The intensity in preparing a made-from-scratch crust with bare hands and mounds of butter has always simultaneously delighted and intimidated me. It’s one of the reasons I’ve never cheated on pie with its overhyped rival: Cake
For my birthday, it’s pie only or sayonara suckers. No birthday cake could trump the gooey, unctuous fillings housed in a delicate case of flaky, browned butter crust. No matter the topping — whipped cream, meringue, none or lattice — they’re all equally superior to that crumb-creating mound of blah that I refuse to blow candles off every year in August.
It’s this extreme love for my pastry obsession that drove me to undertake a little counseling in the form of a holiday pie class at the Viking Cooking School in the very East-coast-feeling gourmet food destination of Hubbell & Hudson Market & Bistro in the Woodlands.
I was on a mission to conquer my crust creating inadequacies and prove to pie that I was worthy of our forever union. Leaving all my trepidation at the wraparound glass surrounding the Viking show kitchen on the second floor of the market, overlooking the bustling crowd at the Hubbell & Hudson checkout counters, it was time to begin treating pie like it truly deserved, and just in time for the holidays.
The class started off with a few ladies and one very fun dad and his young daughter (it was part of her birthday celebration) getting the safety and health debrief from instructor and pastry chef Brandy Graesser. Hand washing was stressed as being important and something about aprons not going to the bathroom along with us. Easy enough, but I was ready to get my hands dirty.
Next, it was time for the pie crust demonstration. I was crushed as we learned that we, in fact, would not be making pie crust from scratch and that it had already been done for us. Something I’d never known, and had contributed to my crust downfalls, was the tip that pie crust needs to rest in a cool area for at least an hour to allow the gluten in the flour to fully develop. What a fickle, delicate pastry lad I’ve pledged my allegiance too.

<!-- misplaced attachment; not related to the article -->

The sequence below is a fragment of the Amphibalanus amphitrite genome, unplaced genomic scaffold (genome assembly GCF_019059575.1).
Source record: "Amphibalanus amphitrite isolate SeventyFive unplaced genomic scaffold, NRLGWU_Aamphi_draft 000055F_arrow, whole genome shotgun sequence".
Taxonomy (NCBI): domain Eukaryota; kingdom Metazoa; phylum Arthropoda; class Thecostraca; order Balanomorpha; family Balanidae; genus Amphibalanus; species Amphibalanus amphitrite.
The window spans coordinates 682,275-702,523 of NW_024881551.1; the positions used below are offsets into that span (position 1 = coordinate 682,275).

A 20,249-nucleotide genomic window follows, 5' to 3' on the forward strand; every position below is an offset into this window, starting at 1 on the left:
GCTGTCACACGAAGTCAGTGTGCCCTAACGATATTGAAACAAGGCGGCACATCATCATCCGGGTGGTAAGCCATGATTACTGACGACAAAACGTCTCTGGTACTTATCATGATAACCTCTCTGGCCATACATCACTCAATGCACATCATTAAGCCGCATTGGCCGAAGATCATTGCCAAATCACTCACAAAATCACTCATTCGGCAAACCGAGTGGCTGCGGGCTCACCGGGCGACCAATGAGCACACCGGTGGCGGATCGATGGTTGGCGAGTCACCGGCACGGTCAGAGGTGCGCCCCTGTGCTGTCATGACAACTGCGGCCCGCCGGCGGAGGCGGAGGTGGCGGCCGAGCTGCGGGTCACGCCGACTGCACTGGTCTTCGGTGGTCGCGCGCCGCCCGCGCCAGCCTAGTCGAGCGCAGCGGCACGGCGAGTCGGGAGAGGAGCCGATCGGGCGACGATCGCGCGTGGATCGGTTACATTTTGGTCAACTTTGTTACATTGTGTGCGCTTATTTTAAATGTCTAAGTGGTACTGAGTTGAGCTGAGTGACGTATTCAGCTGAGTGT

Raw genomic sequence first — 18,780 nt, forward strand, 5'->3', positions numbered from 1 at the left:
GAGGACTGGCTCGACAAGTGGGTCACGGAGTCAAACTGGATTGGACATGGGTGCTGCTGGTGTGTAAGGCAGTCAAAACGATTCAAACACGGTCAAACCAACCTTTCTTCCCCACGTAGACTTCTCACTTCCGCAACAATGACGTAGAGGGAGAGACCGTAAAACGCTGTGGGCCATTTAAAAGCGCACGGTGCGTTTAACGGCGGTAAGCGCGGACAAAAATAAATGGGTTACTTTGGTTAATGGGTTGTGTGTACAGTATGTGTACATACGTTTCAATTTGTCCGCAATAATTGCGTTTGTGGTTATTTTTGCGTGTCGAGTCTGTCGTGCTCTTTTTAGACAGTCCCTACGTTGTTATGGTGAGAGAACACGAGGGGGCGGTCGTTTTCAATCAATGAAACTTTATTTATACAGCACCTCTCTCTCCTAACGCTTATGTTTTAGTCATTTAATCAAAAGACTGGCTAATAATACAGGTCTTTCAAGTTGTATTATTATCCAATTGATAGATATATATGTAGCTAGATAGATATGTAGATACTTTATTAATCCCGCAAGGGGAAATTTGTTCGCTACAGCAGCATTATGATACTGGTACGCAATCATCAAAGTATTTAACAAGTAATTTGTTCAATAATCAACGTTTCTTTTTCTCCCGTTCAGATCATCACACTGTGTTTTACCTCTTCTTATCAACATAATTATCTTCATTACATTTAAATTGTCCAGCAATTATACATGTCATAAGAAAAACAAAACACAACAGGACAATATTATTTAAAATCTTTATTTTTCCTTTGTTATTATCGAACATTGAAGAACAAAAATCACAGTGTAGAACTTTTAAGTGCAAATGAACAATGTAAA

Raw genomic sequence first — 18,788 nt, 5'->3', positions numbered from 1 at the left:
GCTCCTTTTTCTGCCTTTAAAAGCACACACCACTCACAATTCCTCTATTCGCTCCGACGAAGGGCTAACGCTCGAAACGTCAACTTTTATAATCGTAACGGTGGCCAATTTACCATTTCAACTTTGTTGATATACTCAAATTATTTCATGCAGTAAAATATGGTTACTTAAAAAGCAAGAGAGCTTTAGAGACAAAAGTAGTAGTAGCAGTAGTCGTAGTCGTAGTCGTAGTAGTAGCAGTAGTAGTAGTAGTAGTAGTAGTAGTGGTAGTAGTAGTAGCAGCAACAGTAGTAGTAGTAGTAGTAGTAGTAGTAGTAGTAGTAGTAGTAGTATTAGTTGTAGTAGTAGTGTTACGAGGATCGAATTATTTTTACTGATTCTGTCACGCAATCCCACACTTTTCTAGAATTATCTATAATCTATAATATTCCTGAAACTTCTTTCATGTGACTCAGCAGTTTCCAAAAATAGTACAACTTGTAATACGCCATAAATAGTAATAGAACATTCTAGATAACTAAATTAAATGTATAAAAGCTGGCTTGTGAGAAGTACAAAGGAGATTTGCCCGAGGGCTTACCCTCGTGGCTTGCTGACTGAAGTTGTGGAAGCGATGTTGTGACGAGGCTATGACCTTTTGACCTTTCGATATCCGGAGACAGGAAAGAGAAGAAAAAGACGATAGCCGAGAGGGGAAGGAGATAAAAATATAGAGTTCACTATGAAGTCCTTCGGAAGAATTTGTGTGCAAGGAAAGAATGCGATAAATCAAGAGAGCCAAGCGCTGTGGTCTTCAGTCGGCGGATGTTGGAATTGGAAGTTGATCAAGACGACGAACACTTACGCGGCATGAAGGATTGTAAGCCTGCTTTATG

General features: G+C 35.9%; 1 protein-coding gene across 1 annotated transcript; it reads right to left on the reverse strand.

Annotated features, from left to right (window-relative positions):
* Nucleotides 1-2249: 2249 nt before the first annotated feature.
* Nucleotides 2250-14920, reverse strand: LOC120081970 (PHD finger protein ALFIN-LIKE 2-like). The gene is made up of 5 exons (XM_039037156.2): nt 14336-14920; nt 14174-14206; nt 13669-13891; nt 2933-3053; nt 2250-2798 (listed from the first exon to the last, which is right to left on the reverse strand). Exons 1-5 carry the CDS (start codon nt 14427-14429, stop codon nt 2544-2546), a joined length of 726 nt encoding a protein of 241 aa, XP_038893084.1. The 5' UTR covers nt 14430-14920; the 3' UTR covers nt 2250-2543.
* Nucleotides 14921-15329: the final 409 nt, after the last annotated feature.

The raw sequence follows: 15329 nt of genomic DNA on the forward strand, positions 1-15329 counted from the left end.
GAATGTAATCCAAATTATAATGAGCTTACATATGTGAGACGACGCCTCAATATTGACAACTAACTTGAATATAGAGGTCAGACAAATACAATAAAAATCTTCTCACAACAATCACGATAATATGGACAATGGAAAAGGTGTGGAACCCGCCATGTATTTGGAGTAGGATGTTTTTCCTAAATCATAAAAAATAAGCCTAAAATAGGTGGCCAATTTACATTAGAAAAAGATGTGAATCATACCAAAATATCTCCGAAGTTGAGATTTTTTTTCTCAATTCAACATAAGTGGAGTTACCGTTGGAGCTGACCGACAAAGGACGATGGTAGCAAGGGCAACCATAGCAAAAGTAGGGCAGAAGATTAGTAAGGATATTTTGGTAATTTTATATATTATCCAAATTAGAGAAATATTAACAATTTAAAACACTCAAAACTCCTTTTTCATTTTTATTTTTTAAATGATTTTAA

Secondly, we learned that pie crust always needs an acid; lemon juice, vodka (I know, right?), apple cider, vinegar, and whatever else you might have on hand. For the pie crust demonstration, Chef Graesser used sour cream. I was intrigued already as I learned an acid will keep the gluten from overdeveloping — keeping your crust light and flaky and decreasing shrinkage.
Pulsing all the ingredients lightly in one of the immensely-better-than-mine Viking food processors, the butter blended with the pastry flour and, eventually so did the eggs and sour cream. The end result was a crumbly, but combined mass of ingredients lightly formed into a disk and surrounded by plastic wrap, not the greasy ball of dough that always ended up on my counter at the end of my former efforts.
Ten minutes into the class and I was already being schooled into my new way of pastry life.
By the magic of some intense preparation on the part of Chef Graesser, nine disks of cold dough emerged from the giant refrigerator inside the kitchen and onto little prep stations on the huge granite island. We politely and timidly stepped up to the silicon mats and watched a demonstration of how to show that cold dough who’s boss. While dough's delicate in the blending area, it’s OK to put some good, old-fashioned elbow grease into that lightly floured roller and go to town.